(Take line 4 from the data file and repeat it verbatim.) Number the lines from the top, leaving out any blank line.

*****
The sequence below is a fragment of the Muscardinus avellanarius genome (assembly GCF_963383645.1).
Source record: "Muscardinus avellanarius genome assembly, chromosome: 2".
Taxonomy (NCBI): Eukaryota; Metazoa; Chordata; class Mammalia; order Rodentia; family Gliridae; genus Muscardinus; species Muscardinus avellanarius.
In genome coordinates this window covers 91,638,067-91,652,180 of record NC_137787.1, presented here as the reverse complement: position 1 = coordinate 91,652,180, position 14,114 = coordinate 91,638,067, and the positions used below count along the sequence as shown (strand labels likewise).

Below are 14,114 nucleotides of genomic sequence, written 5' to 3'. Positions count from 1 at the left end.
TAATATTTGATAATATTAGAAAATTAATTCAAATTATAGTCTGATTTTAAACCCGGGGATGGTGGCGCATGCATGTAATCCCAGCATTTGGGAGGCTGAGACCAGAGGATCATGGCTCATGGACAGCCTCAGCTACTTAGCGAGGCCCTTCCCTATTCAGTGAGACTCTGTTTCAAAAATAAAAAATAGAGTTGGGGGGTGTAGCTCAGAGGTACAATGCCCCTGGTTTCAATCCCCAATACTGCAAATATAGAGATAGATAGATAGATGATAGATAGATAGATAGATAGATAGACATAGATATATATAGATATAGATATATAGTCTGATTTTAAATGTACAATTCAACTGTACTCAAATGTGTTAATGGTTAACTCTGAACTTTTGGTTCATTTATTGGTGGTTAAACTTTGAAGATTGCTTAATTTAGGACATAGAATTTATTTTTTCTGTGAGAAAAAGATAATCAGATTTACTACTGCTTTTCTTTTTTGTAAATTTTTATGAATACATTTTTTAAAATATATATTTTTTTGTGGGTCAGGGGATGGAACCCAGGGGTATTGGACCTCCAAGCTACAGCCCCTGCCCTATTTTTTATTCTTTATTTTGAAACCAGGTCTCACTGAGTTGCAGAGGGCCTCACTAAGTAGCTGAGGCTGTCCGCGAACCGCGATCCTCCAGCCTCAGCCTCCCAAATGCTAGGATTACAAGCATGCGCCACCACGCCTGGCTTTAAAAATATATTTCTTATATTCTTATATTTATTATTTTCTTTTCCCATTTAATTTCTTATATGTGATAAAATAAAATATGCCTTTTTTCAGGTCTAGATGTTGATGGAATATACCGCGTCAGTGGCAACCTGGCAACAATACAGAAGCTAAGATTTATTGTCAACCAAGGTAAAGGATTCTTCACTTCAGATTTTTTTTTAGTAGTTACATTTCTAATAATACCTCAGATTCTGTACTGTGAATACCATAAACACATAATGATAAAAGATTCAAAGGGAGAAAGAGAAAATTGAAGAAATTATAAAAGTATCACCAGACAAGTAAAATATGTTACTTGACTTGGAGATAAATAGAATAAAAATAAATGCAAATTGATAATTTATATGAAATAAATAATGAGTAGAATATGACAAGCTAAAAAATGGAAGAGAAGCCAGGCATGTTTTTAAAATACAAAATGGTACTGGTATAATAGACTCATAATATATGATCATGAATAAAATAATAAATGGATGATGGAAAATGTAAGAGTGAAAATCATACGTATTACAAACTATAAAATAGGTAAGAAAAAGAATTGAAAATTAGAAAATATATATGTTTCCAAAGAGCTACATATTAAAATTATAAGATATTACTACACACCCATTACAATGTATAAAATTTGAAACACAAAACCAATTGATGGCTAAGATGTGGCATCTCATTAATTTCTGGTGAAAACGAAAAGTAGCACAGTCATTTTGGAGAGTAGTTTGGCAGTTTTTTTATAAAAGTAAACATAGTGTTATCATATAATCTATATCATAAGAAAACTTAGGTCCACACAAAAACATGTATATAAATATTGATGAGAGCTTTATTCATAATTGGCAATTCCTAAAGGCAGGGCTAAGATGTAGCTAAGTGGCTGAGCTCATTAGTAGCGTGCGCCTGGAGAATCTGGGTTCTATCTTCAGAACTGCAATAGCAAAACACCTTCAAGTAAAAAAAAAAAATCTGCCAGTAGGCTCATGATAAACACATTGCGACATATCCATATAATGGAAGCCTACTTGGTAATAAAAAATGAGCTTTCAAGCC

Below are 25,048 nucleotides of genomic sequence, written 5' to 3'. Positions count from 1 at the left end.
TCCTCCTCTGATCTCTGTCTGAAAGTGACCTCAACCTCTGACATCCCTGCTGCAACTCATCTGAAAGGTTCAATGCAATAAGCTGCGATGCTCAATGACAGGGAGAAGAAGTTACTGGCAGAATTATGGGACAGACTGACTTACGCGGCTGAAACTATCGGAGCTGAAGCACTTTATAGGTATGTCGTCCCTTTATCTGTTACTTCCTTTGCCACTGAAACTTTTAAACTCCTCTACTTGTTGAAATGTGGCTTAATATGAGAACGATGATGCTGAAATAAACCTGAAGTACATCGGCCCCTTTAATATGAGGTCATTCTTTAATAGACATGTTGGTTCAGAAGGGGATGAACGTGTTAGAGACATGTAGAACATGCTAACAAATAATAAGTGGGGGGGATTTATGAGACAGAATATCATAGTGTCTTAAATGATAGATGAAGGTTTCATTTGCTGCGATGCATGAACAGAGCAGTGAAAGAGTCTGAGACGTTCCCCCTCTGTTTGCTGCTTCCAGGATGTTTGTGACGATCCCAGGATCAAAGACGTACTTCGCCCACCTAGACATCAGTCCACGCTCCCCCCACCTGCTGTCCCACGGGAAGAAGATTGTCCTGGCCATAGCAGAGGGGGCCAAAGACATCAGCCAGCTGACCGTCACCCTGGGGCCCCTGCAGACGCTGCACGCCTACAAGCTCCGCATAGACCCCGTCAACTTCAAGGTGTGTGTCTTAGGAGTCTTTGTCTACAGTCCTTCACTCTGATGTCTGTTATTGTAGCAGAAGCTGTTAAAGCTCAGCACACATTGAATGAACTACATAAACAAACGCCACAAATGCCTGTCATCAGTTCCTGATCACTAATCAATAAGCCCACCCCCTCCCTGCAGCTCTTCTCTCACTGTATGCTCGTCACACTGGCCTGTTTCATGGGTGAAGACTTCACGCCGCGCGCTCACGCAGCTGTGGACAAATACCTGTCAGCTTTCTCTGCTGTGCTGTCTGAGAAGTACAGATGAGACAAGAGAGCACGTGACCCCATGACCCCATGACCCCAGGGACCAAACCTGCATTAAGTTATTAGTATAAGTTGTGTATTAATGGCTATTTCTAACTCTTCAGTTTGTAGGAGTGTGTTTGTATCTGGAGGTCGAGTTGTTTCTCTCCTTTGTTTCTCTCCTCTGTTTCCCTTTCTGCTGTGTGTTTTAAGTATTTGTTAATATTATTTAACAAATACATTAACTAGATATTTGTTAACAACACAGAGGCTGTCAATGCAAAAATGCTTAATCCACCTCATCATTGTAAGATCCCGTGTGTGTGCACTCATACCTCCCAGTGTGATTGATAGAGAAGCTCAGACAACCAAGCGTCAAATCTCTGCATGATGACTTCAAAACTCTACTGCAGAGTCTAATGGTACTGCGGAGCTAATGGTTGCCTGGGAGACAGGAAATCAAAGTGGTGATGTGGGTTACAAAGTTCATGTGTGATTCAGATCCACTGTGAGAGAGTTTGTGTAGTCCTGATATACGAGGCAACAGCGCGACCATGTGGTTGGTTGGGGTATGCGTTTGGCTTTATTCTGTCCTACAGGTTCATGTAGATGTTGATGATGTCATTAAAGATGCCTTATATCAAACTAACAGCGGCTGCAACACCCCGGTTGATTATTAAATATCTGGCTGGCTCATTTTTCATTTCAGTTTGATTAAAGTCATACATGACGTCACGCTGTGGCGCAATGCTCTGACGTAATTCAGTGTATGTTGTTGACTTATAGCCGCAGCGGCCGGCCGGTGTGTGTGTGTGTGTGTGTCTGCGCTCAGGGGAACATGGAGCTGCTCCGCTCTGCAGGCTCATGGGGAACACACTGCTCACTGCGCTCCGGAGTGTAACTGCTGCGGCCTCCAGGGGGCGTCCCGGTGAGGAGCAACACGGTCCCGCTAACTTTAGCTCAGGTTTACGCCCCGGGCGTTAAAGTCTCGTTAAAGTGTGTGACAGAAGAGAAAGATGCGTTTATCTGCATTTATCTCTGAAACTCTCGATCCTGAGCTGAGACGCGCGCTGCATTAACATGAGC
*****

In genome coordinates this window covers 91,638,067-91,652,180 of record NC_137787.1, presented here as the reverse complement: position 1 = coordinate 91,652,180, position 14,114 = coordinate 91,638,067, and the positions used below count along the sequence as shown (strand labels likewise).